Recognizing Outstanding Scholarship
Two CPS doctoral students are among the eight doctoral students that have been chosen to participate in the College of Education & Human Development’s 2013-2014 Dean’s Research Doctoral Fellowship initiative, a four-year program that recognizes outstanding scholarly accomplishments and the academic potential of newly admitted research doctoral students.
The following students were selected for the fellowship:
- Jackie Bialo, Department of Counseling and Psychological Services
- Moriah Kearny, Department of Counseling and Psychological Services
- Daniel Lane, Department of Early Childhood and Elementary Education
- Martha Donovan, Department of Educational Policy Studies
- Johari Harris, Department of Educational Psychology and Special Education
- Ellen Litkowski, Department of Educational Psychology and Special Education
- Susan Basile, Department of Kinesiology and Health
- Ji Shin, Department of Middle-Secondary Education and Instructional Technology
Each of the fellows, who are first-year doctoral students in their respective disciplines, will begin their programs this summer or fall and will receive a stipend and a full tuition waiver while completing their coursework.
The fellowship program began during the 2012-2013 academic year and is designed to give its participants the support they need to further develop as researchers, according to Walt Thompson, College of Education & Human Development associate dean for graduate studies and research.
“Our fellows from last year’s inaugural class are already producing original research and publishing those results in top tier high impact journals,” Thompson said. “These students and their advisors and colleagues are helping to create a research environment that will take us well into this century and beyond.”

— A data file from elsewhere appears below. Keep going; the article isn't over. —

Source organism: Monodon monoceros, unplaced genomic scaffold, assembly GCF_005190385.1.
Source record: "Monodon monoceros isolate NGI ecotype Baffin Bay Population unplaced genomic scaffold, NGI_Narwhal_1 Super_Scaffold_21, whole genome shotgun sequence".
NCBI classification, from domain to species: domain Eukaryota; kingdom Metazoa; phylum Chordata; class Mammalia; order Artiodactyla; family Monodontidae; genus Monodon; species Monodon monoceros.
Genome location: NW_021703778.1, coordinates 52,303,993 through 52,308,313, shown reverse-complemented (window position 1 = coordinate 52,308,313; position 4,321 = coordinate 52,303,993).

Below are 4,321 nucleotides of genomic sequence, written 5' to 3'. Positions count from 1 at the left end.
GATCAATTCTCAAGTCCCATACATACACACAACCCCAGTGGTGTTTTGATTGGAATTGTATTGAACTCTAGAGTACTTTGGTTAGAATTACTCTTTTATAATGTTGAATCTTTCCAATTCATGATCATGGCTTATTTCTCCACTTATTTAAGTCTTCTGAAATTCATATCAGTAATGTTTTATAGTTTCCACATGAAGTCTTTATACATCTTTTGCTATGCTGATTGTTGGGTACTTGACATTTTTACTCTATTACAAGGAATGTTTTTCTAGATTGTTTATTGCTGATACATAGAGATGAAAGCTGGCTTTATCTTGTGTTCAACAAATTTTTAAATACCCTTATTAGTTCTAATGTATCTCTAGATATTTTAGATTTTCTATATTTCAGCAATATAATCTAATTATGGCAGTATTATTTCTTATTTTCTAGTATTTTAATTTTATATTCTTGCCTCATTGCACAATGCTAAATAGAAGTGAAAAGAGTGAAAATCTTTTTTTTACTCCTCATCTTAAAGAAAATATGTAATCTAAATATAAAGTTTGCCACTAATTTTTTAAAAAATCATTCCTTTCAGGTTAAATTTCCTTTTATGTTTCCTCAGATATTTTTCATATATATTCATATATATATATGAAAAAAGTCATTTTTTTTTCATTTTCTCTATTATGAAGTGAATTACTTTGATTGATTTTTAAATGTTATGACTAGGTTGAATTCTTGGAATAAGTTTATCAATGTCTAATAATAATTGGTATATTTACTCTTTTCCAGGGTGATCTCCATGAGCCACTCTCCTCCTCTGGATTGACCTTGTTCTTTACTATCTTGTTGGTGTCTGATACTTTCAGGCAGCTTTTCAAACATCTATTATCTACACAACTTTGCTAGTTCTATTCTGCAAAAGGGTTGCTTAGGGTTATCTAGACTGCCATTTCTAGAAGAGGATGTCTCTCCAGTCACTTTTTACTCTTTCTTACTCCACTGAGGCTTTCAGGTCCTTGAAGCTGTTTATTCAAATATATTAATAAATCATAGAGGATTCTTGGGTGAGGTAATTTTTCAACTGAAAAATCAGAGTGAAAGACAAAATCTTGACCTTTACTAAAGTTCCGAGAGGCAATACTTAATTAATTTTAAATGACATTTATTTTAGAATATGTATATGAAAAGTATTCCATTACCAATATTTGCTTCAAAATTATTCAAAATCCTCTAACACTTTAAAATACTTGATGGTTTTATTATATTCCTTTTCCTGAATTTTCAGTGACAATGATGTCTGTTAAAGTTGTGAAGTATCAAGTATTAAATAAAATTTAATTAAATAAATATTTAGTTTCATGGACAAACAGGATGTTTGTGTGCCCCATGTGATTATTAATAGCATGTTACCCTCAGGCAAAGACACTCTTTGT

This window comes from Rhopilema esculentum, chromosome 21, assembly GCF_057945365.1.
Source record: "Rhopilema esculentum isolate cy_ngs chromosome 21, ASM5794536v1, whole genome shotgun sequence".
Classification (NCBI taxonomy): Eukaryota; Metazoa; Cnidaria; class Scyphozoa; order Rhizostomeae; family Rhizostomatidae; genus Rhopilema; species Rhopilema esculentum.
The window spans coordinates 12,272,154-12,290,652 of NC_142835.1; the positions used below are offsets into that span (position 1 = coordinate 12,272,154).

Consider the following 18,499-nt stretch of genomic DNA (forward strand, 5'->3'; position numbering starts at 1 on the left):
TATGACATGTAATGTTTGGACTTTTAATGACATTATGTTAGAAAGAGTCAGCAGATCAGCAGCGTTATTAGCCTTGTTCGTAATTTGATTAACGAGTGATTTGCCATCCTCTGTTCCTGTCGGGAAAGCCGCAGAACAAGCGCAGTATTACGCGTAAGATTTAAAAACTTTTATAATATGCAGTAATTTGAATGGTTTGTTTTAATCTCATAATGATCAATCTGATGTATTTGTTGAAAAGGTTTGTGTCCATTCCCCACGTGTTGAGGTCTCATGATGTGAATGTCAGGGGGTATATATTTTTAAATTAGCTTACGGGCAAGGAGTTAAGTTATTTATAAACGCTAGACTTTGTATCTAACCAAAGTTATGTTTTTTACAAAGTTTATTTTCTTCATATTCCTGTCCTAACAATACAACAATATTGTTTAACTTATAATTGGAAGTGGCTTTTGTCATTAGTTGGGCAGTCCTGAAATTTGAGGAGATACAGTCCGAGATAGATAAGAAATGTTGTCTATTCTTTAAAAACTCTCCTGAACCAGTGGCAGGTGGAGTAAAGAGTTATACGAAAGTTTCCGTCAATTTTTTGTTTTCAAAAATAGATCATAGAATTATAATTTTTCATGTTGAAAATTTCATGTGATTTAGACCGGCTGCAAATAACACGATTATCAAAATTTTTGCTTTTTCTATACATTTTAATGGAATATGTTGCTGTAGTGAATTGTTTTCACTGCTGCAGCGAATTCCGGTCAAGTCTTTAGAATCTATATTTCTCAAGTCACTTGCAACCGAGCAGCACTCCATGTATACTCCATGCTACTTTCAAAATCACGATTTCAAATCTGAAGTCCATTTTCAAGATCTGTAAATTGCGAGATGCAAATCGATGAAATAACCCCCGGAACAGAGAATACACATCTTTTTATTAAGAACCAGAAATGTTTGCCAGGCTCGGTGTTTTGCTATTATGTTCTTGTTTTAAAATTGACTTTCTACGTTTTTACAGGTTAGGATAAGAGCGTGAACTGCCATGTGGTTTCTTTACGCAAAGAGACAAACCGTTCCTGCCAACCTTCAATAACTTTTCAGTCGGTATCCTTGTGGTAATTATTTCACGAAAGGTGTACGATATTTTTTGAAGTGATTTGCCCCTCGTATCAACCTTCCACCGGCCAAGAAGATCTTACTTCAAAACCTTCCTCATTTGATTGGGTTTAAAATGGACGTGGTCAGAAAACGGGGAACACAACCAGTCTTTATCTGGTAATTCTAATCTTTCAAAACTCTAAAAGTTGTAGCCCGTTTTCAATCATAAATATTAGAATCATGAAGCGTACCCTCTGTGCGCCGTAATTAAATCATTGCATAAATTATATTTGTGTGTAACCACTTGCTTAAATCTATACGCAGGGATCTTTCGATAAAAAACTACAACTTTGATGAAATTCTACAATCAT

Associate Professor Mark Geil, who will serve as a faculty advisor for doctoral fellow Susan Basile, said doctoral students not only make significant contributions to the college but also to their chosen fields of study, making the fellowships a particularly vital part of the College of Education & Human Development’s mission to move lives forward.
“Our students spark new ideas for research, operate complex instrumentation, analyze clinically important data and mentor newer students, creating a chain of scientific discovery,” he explained. “Beyond that, and maybe more important than that, is the fact that Georgia State offers a vibrant experience and a rich environment for our students. I am confident that Sue will find in our department a place that will help her exceed her expectations and make a lasting impact on our profession, and on the lives of the children her research will help.”
Learn more about the Dean’s Doctoral Research Fellowships.
Adapted from CEHD article by Claire Miller